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Aruba, March 27, 2012 - China has poured billions of dollars into Venezuela’s oil sector to expand its claim over the country’s massive oil reserves.But Beijing is getting relatively little for its investments, and Chinese officials are increasingly frustrated with Venezuelan President Hugo Chavez.

Mr. Chavez said his goal is to send 1 million barrels of oil a day to China, which has given Venezuela more than $30 billion in loans and promised billions of dollars more in energy investments by 2016. PDVSA claims to send 410,000 barrels a day to Chinese markets, the bulk of which is used to pay back the loans. Tom O’Donnell, an oil analyst who teaches at the New School University and writes an oil-industry blog, the Global Barrel, said the payoffs of China’s loans amount to a “consolation prize.”

He said China’s goal is not to get oil for loans, but to have its own national oil companies contract for major oil-production projects in Venezuela’s Orinoco Tar Sands, the largest single known petroleum reserve in the world, with 513 billion barrels of heavy crude oil.
“The Chinese have not gotten the kind of preferential access they want [to the tar sands], and my sources tell me they are extremely unhappy,” said Mr. O’Donnell.

In 2010, China signed a deal to help Venezuela develop a major Orinoco oil field known as Junin 4, which includes the construction of a facility to convert heavy oil to a lighter crude that could be shipped to a refinery in Guangdong, China. “Apart from money, there seems to be little that China can offer Venezuela in the oil industry,” he said, adding that a “culture gap will make working with China very difficult for Venezuelan oil people, who were mostly trained in the U.S.”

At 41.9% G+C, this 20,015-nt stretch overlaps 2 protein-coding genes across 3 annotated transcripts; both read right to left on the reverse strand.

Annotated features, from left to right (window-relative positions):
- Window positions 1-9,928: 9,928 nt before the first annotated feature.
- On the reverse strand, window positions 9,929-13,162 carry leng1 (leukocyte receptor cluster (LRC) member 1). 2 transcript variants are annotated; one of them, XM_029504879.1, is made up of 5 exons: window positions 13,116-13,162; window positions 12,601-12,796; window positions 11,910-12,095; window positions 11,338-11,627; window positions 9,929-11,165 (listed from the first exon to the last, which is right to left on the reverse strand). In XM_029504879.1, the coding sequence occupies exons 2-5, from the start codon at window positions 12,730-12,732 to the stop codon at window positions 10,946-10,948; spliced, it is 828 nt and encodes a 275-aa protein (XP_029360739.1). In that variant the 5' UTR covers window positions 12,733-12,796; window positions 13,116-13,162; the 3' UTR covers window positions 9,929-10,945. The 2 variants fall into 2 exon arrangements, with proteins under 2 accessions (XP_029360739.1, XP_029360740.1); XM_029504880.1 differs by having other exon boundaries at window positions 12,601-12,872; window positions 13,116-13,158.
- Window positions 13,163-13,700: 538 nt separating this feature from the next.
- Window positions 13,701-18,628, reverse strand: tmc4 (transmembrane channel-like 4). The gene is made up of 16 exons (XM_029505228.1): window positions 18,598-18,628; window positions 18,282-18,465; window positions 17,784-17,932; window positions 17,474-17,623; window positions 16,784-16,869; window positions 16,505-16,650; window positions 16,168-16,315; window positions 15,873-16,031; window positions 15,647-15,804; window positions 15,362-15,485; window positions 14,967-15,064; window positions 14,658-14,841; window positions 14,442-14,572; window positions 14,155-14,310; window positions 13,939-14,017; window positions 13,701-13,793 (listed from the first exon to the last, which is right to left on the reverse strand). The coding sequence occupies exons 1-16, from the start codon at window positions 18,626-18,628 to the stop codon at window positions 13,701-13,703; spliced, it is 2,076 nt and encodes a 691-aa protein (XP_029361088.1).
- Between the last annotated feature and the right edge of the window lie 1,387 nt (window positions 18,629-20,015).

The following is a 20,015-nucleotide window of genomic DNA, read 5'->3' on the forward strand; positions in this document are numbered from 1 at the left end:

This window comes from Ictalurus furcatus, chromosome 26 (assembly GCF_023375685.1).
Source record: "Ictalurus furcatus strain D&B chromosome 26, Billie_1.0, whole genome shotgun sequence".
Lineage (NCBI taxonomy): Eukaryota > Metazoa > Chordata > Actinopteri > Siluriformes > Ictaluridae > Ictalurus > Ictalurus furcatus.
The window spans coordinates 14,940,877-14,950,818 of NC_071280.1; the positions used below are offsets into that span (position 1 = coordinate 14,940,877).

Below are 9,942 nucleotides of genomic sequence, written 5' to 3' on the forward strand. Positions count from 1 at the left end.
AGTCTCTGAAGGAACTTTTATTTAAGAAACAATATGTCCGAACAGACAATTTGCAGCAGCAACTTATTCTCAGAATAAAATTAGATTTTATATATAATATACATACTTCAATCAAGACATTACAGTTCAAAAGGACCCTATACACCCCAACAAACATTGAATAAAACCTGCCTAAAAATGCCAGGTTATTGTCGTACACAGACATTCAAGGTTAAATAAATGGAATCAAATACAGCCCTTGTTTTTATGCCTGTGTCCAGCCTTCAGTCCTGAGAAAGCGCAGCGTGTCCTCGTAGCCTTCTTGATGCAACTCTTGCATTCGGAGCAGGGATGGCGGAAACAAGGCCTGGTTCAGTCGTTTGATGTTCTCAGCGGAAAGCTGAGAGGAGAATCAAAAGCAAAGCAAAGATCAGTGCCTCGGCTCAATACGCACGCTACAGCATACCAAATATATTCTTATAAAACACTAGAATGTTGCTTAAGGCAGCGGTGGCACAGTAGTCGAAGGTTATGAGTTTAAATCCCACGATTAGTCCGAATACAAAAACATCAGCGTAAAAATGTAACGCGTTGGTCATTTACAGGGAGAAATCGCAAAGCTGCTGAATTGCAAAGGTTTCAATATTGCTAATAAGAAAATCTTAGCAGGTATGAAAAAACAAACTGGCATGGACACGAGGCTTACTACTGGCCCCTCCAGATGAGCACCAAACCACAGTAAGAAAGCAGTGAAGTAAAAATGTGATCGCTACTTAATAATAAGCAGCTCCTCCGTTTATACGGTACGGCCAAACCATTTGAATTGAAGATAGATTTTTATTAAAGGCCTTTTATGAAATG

Erica Downs, a former energy analyst for the Central Intelligence Agency now with the Brookings Institution in Washington, said the Junin-4 project could be key to China’s future in Venezuela. “If all that happens, China will be in a position to take substantial volumes of Venezuelan oil,” she said. “The problem is that the project hasn’t gotten off the ground.”
Ms. Downs said Venezuela is far from living up to Mr. Chavez’s export goals for Beijing and that PDVSA’s claims of sending 410,000 barrels a day do not match Chinese customs data, which show 322,000 barrels per day of crude and fuel oil imported from Venezuela last year.

“Although Venezuela’s oil exports to China have grown along with the volume of oil-backed loans extended by China Development Bank to Caracas, the delivered volumes still fall short of Chavez’s goal of eventually shipping 1 million barrels per day to China,” she said.
Critics of the loans say Mr. Chavez is using the so-called “China fund” as his personal piggy bank.

The Chinese also seem to be increasingly wary. Internal PDVSA documents released by a Venezuelan congressman show that the Chinese balked at a $110 billion loan request by Mr. Chavez in 2010, after PDVSA officials failed to account fully for where the money would go.

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